- Australia is home to 2 of the 22 species of Crocodiles.
- There is neither a skin nor a skeleton of an Australian Saltwater Crocodile over 6.7 metres in length.
- Most of a crocodiles strenuous activity is anaerobic. Afterwards it must rest.
- There are no alligators in Australia, only crocodiles.
- The broad-nosed, stout toothed Saltwater, or Estuarine, crocodile occurs across Northern Australia. It lives in fresh, salt and brackish water, especially in rivers crossing coastal flood plains.
- The narrow-snouted, needle-toothed Freshwater crocodile of Northern Australia rarely exceeds three metres in length. It is seldom found in tidal areas and inhabits rivers, billabongs and swamps.
- An effective method of telling the difference between a crocodile and an alligator is the teeth. A crocodiles large lower canine is still visible when the mouth is fully closed and an alligators teeth fit comfortably into the upper jaw sockets and are invisible when the mouth is fully closed.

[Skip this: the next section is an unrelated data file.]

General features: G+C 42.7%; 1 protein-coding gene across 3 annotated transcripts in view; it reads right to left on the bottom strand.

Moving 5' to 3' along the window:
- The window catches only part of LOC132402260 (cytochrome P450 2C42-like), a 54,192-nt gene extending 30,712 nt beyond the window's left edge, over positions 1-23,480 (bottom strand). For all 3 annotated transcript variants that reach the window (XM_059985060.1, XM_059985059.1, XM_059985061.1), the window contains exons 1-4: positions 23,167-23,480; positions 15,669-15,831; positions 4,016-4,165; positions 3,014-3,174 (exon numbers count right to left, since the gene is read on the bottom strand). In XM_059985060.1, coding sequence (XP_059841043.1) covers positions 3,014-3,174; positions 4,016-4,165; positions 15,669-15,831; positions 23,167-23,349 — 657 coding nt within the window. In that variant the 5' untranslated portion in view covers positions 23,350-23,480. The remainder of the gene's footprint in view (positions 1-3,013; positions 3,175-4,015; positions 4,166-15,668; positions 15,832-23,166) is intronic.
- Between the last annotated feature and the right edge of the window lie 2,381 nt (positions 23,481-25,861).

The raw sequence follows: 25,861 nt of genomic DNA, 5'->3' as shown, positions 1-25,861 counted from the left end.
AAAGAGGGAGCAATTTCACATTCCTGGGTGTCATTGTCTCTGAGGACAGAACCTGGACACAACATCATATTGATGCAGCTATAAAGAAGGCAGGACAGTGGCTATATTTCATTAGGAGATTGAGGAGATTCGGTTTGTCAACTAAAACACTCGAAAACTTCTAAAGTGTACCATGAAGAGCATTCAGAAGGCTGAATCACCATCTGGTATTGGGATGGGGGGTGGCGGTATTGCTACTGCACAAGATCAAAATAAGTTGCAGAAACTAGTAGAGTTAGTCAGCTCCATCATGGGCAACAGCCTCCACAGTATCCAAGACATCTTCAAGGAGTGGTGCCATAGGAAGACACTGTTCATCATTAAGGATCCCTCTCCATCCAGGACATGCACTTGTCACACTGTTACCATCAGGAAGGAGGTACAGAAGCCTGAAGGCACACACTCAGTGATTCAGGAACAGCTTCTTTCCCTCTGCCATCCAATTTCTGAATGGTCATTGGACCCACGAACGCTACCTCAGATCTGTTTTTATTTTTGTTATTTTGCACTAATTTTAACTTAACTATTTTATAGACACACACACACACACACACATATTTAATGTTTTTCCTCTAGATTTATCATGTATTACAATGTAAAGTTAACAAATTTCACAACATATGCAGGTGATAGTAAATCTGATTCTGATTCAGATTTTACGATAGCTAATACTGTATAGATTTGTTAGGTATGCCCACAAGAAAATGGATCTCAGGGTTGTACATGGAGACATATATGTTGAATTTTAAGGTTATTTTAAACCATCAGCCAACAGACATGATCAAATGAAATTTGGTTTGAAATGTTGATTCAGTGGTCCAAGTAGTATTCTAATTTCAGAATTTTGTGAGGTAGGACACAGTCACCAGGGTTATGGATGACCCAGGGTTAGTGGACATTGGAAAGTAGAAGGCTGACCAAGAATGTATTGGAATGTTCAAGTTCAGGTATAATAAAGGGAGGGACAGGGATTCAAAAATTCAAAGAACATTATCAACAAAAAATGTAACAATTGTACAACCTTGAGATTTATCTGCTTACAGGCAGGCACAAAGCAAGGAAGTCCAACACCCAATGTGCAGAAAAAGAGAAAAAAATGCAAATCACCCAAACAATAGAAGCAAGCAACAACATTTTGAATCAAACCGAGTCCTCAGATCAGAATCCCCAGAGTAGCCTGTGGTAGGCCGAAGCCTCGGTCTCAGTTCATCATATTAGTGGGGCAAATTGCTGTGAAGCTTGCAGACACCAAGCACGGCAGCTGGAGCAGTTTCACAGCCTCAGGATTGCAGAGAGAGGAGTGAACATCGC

- A Crocodile has 66 teeth. Many of which are replaced many times over the crocdiles lifespan.
- The muscles which close a crocodiles jaw are immensley powerful, the muscles which open a crocodiles jaw are relatively weak
- A crocodiles tail carries two rows of raised boneless scales or scutes. These contain blood vessels and when exposed to the heat help warm the crocodiles body, the scutes also increase the paddle area of the tail.
- A crocodile threatened by another crocodile will raise its snout out of the water to show submission.
- Stones found in crocodiles stomachs help it grind food. It is also believed to be a "ballast" helping the crocodile remain motionless underwater.
- Both species of crocodiles take prey by lying in wait for ambush.
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